How to Fill out a Vendor Security Assessment Questionnaire

How do I fill out a vendor security assessment questionnaire? As company’s are beginning to become more security focused and realize that suppliers/vendors represent potential security threats, we are constantly being asked how to fill out a supplier assessment related to information security. While we think this is great for the security industry, it often times creates more questions than answers for small suppliers that do not have a technical or security focused person on staff. Today, we’re going to detail some tips that can assist in the process.

  1. Be honest – First and foremost, when filling out a security assessment questionnaire you should always be honest in your answers. This should go without saying, however, the legal impacts and ramifications of a potential breach are still in their infancy so may be unclear to you. The last thing you want to do is provide false information to a company and then have your organizational security be the reason they are compromised.
  2. Policies, Policies, Policies – If you have ever had the pleasure of looking at a security assessment questionnaire, odds are you saw the word “policy” a minimum of 10 times. As defined by the SANS institute, a policy is typically a document that outlines specific requirements or rules that must be met. In the information/network security realm, policies are usually point-specific, covering a single area. The SANS institute provides various policy templates that be leveraged to create policies from scratch. These policies are not only a good way to prove that your security practices meet compliance requirements, but they also provide a good baseline for your security program in general. And if your security staff moves on to another position, you have a written record to enforce your security policies during the handover.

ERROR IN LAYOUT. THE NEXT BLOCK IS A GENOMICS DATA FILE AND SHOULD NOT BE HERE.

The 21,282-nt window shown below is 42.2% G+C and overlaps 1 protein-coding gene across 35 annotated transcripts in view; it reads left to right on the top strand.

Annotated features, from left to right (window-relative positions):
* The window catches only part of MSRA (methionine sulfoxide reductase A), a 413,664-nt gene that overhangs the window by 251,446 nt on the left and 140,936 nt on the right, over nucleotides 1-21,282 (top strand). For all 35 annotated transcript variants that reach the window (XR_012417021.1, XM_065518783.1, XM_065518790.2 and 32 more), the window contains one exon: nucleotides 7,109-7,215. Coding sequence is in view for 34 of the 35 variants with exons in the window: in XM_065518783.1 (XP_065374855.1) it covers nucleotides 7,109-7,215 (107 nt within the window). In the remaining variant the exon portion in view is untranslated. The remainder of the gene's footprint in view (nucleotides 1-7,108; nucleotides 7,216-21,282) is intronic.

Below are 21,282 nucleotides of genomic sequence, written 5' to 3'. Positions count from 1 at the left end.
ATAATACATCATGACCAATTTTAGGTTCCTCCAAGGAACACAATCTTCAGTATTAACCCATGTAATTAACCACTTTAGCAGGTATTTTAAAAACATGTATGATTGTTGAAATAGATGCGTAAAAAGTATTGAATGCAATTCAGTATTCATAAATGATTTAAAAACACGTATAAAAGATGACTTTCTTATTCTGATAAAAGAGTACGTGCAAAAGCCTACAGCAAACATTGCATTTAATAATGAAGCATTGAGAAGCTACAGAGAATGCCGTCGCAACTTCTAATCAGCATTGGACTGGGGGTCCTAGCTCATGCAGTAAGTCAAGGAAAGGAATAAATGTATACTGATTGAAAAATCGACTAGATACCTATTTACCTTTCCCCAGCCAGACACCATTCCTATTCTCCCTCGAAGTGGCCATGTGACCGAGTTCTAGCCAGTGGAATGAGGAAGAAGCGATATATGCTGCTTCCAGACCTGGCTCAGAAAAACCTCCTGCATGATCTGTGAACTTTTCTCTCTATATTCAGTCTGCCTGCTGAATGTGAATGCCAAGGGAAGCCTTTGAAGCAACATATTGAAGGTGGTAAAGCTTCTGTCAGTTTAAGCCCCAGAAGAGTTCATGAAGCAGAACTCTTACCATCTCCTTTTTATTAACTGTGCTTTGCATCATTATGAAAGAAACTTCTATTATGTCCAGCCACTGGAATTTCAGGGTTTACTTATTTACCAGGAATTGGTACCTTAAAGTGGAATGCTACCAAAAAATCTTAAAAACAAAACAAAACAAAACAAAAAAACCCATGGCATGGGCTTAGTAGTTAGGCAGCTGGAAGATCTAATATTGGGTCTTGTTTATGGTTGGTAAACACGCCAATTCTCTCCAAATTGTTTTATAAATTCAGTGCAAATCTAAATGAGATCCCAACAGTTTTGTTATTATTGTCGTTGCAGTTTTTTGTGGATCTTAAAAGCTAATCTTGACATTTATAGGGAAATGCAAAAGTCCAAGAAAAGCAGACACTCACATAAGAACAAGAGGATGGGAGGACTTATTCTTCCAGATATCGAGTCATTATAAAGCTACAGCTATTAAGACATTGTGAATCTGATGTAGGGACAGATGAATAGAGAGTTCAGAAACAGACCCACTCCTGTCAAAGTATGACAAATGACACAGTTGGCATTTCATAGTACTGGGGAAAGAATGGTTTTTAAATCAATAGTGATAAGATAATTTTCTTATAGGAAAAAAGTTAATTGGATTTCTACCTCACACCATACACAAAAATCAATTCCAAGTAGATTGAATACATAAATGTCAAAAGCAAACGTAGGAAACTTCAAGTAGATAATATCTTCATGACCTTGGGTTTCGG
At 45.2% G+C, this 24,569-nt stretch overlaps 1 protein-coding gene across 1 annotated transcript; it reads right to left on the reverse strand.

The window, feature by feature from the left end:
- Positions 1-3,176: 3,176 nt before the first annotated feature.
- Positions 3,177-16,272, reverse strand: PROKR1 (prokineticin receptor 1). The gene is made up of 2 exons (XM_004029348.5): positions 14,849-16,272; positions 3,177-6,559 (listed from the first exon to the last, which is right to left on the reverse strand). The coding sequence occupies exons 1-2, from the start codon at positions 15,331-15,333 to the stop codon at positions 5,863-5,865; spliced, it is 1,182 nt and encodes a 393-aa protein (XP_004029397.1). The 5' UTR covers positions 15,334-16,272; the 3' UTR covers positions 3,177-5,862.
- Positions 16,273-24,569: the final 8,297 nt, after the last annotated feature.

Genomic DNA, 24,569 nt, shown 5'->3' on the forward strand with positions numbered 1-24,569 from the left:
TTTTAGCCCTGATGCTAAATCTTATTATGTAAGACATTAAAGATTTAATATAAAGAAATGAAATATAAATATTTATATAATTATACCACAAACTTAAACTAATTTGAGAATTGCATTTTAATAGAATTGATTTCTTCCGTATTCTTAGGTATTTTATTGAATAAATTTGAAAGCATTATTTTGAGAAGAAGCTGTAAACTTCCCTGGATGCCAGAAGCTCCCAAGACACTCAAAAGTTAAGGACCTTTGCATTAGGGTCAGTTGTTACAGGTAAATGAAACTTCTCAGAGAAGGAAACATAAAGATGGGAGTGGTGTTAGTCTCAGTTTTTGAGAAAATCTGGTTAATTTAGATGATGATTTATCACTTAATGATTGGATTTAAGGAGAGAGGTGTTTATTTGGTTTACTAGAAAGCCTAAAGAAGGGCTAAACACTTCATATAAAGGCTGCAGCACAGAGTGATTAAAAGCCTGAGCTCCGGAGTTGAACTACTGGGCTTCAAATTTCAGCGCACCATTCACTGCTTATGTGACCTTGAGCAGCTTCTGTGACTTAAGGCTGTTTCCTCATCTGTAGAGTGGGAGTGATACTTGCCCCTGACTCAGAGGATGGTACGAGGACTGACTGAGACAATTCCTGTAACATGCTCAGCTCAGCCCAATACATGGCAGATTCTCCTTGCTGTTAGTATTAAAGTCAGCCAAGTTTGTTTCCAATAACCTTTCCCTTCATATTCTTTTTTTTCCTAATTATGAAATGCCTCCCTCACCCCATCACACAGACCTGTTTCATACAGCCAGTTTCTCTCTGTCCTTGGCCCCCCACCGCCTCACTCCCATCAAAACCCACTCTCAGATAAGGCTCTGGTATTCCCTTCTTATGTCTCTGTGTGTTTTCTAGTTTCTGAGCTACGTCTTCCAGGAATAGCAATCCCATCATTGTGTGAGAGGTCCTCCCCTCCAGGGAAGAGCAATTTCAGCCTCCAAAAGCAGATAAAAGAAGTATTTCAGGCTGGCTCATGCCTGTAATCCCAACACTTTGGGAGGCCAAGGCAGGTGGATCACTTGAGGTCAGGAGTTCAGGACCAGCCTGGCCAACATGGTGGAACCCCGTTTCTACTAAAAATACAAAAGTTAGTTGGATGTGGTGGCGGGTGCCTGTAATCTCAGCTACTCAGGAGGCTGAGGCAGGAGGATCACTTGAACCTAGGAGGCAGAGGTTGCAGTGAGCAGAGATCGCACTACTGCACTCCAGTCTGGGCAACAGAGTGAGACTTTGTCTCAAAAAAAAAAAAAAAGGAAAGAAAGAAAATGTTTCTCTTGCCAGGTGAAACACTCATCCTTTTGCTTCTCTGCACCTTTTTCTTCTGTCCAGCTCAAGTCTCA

3. Penetration Testing – These days, it is common practice to request that a third party supplier or vendor have some basic level of penetration testing performed at a regular interval (we recommend annually). For small and even mid-size businesses that do not have dedicated IT or security teams, this most likely has never occurred. Depending on your expected turn-around time and the client, you can always indicate that you have previously not conducted penetration testing. If you do that, it’s best to share your plan and expected timeline of completion though, explaining that you will do so in the near future and provide the results to them following the assessment.
  4. Simple Fixes – There are often tasks or items that have to be completed, but are quick, low-hanging fruit that can be addressed in relatively short order, such as:
    • Background Checks – If you do not conduct background checks at hiring, now is probably the time to start. There are plenty of fairly priced services out there that can provide an extensive background check and provide a certificate of completion that can be sent to a third party (without revealing sensitive employee information).
    • Asset Inventory – A simple spreadsheet used to track the various hardware on your network will not only help you complete most questionnaires, it will help you keep track of inventory. This inventory is invaluable when considering network architecture modifications, security control rollouts, and certain aspects of incident response.

All vendor security assessment questionnaires may vary, so they may have more or less than what we have detailed above. While these may seem cumbersome, they are meant to protect both your company and your client. We strongly encourage you to take them seriously and look to implement anything suggested that is not currently in place at your company or in your environment. As always, we would be happy to assist in any way that we can, so feel free to contact us today!